A Boston columnist, a sort of Beantown Herb Caen I used to read with pleasure when I was in college, had an occasional feature he called "Thoughts While Shaving."
It struck me later as a useful device for those transient notions that may not be worth much more than a sentence and three dots. But more often than not, when I get ready to seize the passing perception, I discover that what I have been thinking is, "You missed a patch under the left nostril," or, "Even up the sideburns, dummy."
Yet there is one line that comes to me almost every time I shave. The narrator of Christopher Isherwood's 1962 novel, "Down There on a Visit," is as I recall either shaving or studying his face for further evidence of aging and decay, and he thinks to himself, "Who am I but a daily succession of statements to a mirror that I am I?"
This continuity of self--the painfully shy child, the yeasty teen-ager, the striving professional, still present, like stowaways, within the middle-aged man who gazes back at you from the mirror--is one of the small but pleasing mysteries of our days.
The Isherwood line is linked in my own reflections with the often-quoted opening passage from L. P. Hartley's 1953 novel, "The Go-Between": "The past is another country; they do things differently there."
The self who keeps insisting that "I am I" continues. Much else changes, including the prevalence and color of the hair; yet in some equally pleasing way, the past seems (deceptively) not really to have disappeared but to have relocated just out of sight, in another county if not another country.
The past is never more at hand, never closer, than during the Christmas season. You don't have to be Marley to believe in ghosts. Absent friends and distant streets and shops seem by some wishful trick of the mind to be just around the corner, in another room. It is not so much deja vu as toujours vu, I suppose: that holiday in-rush of all memory--cheerful, bittersweet, poignant, melancholy.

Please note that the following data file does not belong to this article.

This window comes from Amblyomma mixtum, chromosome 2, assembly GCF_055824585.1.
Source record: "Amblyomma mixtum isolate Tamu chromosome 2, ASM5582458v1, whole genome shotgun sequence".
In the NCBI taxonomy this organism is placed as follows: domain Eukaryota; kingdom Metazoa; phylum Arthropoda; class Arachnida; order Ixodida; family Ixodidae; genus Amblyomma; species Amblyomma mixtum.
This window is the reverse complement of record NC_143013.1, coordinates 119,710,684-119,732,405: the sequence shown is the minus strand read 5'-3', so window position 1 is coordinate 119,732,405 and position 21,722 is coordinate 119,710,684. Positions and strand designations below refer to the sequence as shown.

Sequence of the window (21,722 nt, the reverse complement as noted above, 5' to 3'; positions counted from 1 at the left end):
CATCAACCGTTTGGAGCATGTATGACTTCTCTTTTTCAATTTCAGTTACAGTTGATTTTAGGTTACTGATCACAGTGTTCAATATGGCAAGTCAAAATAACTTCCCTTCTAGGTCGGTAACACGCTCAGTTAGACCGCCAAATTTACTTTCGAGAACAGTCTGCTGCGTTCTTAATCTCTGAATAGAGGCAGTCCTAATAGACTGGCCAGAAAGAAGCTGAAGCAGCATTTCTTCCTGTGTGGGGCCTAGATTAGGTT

The persistence of the past is even more suffusing here in California, I've always thought, because for so many of us the yesterdays were truly somewhere else, across a continent, across a world.
I've by now spent more Christmases in Los Angeles than anywhere else, yet it is the hometown recollections that flood in: never more sharply, I must say, than on the recent sweltering and smoggy afternoon when I stood contemplating Christmas trees that already looked dry and exhausted but that, at $10 a foot, cost $75. (I moved on and kept looking.)
I suppose you could buy cut Christmas trees in Hammondsport, N.Y., but my memories are of chopping our own in the woods off the Winding Stairs Road. It is probably illegal now; it may have been then, but it was part of the Christmas adventure.
The Hammondsport that is fixed in memory is timed, of course, to the brief years of my early childhood. But the town is now organizing its researches into its longer, deeper past, and there is a Crooked Lake Historical Society, energized by a local archivist named Dick Sherer.
Possibly at Sherer's urging, a local native named Maurice Hoyt, whose father was a town druggist for decades, listed all the town businesses he could remember from the years 1900-1929.
The village has never had, I think, more than 1,200 citizens, though it was a trading center for the hills around. Yet Hoyt names among the enterprises four hotels, seven saloons, five grocery stores, 12 wineries, two blacksmith shops, one airplane works (Curtiss), three pool rooms and, to my astonishment, three silent-movie houses--one of them actually called the Bijou.
The Bijou, Hoyt indicates, was upstairs over the old firehouse, where, later, the town band used to rehearse. All three cinemas were gone by my day; the Park was the theater then, admission 15 cents as I saw in a photograph taken at the time of the 1935 flood. It was no wider than a storefront and it looked even smaller than I remembered (it, too, is long gone).
But it was where the magic began, and there are images from the movies and the serials I watched at the Park that stay crisply in mind, part of Christmas memory in this other time and other place.
I turn away from the mirror and the past (grateful the visible damage has been no worse than it is) to celebrate the present, and to wish you the best of all seasons and all the tenses.